There were footsteps in the other room, a door opened, and Alisha Rogers stepped out. A three-year-old boy was riding on her slim right hip. Her hair was long and pulled back and tied with a clip except for a tightly braided ponytail that poked out on the right side of her head. Her eyes were big, her face small, and her lips thin and cracked. At five-three she probably didn’t weigh more than ninety pounds, while the little boy had to be almost half that.

  Roy looked down at the file he was holding documenting Alisha’s background. Roy had seen enough while at CJA that teenage mothers did not really surprise him, though he also knew that a child raising a child was never a good thing. Yet it was far better than leaving the little boy in a Dumpster. He had to admire Alisha Rogers for taking that responsibility when some others didn’t.

  Non said, “I’m gonna leave you folks to it. Alisha, you need anything I’ll be down in the laundry room.”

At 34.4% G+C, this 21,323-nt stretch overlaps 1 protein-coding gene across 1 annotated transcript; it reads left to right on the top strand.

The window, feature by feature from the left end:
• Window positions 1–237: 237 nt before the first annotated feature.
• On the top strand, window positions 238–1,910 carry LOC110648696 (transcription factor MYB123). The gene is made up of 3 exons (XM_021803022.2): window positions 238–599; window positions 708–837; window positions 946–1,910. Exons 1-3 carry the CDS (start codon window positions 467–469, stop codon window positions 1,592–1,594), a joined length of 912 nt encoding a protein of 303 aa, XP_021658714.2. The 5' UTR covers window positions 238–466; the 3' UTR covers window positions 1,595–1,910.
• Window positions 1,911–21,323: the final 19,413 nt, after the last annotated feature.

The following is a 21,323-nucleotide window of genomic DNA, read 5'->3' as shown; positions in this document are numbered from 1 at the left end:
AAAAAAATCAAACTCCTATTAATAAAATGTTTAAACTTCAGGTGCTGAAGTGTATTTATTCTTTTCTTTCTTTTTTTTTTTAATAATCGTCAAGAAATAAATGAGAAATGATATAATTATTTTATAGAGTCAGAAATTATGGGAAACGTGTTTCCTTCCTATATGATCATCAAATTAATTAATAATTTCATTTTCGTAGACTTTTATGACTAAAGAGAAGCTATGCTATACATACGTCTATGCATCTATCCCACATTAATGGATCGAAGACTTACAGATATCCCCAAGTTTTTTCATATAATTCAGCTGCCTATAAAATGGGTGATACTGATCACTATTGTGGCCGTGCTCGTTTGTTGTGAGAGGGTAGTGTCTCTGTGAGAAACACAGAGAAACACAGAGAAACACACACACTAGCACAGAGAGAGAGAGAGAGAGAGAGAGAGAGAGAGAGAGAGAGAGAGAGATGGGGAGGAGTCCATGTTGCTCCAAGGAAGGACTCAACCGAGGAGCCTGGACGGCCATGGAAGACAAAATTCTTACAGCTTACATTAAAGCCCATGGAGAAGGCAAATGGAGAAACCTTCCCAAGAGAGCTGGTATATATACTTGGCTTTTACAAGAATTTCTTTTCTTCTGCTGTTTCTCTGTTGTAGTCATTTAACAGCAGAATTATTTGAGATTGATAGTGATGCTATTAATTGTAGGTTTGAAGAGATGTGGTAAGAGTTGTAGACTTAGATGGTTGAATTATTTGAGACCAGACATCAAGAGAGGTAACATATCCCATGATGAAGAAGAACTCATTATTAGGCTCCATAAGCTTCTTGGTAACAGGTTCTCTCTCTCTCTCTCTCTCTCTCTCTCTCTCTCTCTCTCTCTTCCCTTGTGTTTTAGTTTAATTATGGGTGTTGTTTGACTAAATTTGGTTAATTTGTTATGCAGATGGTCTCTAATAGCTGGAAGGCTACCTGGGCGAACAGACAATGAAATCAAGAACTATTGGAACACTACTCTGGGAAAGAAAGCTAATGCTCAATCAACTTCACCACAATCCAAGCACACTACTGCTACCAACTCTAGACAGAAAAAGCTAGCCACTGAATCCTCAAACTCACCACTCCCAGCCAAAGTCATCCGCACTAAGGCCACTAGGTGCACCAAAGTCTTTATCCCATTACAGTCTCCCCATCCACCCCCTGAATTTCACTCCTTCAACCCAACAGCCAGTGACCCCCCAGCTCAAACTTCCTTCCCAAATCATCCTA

“Thanks, Non,” Alisha said, her gaze on the floor as the boy stared at Mace and Roy openmouthed.

  Mace stepped forward. “Alisha, I’m Mace and this is Roy. We met with Carmela this morning.”

  Gaze still on the floor, Alisha said, “Carmela’s nice.”

  “And she was very excited about us meeting with you.”

  “That’s a good-looking boy you have there,” said Roy. “What’s his name?”

  “Tyler,” she answered. She lifted one of her son’s pudgy fists and did a small wave. When she let go, however, Tyler let his arm drop limply to his side and continued to stare at them, his mouth forming a big O.

  “You want to sit down while we talk?” said Mace. “Tyler looks like a load.”

  While Roy and Mace sat on a small battered sofa with trash-bag-covered foam, Alisha put Tyler down on the floor and sat cross-legged next to him. She snagged a toy out of the Deer Park box and handed it to him.

  “You play, Ty, Momma’s got to talk to these people.”